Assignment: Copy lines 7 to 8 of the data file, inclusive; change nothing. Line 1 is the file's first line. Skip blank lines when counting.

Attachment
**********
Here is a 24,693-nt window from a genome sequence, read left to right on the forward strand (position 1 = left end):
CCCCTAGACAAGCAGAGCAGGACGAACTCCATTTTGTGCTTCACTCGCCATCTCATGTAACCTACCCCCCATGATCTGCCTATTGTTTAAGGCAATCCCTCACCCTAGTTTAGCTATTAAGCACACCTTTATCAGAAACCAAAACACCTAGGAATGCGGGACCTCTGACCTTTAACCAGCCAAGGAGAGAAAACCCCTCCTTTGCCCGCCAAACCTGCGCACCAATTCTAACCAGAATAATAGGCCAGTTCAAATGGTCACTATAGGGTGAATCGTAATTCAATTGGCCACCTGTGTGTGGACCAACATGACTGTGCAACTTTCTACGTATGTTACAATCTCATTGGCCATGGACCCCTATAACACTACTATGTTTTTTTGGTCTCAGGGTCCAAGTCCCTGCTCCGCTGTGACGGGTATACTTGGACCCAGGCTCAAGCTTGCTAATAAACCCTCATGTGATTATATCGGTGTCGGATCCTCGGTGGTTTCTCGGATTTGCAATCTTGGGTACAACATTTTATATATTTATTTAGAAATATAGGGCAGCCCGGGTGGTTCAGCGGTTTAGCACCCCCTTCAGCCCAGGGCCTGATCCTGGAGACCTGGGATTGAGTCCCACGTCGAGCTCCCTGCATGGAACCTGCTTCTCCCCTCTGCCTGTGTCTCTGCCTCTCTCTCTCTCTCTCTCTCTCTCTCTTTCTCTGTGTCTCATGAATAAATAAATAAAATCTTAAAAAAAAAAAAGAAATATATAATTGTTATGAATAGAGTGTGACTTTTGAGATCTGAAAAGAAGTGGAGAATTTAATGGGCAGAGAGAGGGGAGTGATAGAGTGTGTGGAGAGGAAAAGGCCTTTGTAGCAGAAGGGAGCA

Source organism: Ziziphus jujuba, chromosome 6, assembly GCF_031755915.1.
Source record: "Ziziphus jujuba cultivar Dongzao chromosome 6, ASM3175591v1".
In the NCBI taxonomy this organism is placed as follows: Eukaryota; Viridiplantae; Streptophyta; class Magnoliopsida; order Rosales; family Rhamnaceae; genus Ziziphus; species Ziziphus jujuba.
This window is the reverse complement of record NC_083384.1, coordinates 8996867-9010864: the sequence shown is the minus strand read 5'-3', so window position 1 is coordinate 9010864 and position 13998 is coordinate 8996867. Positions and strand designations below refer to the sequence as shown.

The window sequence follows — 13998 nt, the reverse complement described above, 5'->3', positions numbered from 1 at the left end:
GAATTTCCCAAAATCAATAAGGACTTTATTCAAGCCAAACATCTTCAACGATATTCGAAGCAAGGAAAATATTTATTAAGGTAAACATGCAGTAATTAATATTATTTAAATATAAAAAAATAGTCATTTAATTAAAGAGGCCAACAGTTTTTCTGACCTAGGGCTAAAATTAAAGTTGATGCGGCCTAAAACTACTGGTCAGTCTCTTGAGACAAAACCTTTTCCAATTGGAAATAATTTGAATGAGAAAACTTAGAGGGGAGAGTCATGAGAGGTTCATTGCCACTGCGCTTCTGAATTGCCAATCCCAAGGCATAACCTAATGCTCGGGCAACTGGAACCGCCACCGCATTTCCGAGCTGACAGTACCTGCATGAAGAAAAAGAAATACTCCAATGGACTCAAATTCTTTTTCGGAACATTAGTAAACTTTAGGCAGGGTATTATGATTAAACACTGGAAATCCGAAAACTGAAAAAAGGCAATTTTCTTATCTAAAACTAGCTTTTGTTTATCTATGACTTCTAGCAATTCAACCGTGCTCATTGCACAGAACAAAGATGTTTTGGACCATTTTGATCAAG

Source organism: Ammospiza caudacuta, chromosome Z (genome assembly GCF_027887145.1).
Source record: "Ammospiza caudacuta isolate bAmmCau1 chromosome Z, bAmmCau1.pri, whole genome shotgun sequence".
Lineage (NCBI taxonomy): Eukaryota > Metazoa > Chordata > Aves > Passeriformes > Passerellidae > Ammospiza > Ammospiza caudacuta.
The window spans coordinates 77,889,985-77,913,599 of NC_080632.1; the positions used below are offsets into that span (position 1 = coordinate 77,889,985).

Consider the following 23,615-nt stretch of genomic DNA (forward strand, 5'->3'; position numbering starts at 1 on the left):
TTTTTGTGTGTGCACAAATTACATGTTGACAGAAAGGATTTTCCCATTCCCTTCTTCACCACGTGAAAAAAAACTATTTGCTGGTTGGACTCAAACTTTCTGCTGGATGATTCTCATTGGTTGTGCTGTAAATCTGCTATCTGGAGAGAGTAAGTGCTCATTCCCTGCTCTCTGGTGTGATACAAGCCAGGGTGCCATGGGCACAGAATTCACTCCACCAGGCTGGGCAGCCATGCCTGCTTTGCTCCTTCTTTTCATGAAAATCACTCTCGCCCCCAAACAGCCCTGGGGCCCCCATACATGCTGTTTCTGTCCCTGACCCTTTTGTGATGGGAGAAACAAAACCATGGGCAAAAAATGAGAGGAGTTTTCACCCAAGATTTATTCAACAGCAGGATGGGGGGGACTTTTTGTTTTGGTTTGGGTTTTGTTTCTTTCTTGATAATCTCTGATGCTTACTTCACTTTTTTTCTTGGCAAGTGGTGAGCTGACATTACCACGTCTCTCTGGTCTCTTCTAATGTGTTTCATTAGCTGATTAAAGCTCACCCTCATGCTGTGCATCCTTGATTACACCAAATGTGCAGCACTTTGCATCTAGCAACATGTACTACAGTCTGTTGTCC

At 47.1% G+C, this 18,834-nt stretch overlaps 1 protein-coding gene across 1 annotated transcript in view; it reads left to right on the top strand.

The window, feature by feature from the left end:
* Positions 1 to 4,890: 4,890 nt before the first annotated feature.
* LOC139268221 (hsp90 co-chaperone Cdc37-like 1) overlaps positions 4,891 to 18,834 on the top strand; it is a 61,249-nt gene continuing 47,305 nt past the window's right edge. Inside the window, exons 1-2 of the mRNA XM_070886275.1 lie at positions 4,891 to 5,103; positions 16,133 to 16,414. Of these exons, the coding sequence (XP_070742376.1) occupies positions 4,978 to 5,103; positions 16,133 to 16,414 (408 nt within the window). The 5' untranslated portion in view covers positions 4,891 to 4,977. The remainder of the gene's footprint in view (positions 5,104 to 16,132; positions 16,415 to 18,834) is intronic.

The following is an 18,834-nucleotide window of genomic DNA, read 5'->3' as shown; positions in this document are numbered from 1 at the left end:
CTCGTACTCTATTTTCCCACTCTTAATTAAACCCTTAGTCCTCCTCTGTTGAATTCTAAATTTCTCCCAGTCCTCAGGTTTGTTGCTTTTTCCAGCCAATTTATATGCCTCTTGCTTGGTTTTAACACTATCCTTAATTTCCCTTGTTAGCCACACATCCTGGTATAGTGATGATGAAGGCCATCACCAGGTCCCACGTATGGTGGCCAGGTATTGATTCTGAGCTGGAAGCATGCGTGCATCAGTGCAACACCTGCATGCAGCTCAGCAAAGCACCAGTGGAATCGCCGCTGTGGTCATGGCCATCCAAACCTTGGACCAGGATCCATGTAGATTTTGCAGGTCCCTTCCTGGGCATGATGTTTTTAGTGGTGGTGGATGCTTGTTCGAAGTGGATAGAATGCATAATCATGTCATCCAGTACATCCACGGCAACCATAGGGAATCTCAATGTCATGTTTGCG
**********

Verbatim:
The window sequence follows — 13998 nt, the reverse complement described above, 5'->3', positions numbered from 1 at the left end:
GAATTTCCCAAAATCAATAAGGACTTTATTCAAGCCAAACATCTTCAACGATATTCGAAGCAAGGAAAATATTTATTAAGGTAAACATGCAGTAATTAATATTATTTAAATATAAAAAAATAGTCATTTAATTAAAGAGGCCAACAGTTTTTCTGACCTAGGGCTAAAATTAAAGTTGATGCGGCCTAAAACTACTGGTCAGTCTCTTGAGACAAAACCTTTTCCAATTGGAAATAATTTGAATGAGAAAACTTAGAGGGGAGAGTCATGAGAGGTTCATTGCCACTGCGCTTCTGAATTGCCAATCCCAAGGCATAACCTAATGCTCGGGCAACTGGAACCGCCACCGCATTTCCGAGCTGACAGTACCTGCATGAAGAAAAAGAAATACTCCAATGGACTCAAATTCTTTTTCGGAACATTAGTAAACTTTAGGCAGGGTATTATGATTAAACACTGGAAATCCGAAAACTGAAAAAAGGCAATTTTCTTATCTAAAACTAGCTTTTGTTTATCTATGACTTCTAGCAATTCAACCGTGCTCATTGCACAGAACAAAGATGTTTTGGACCATTTTGATCAAG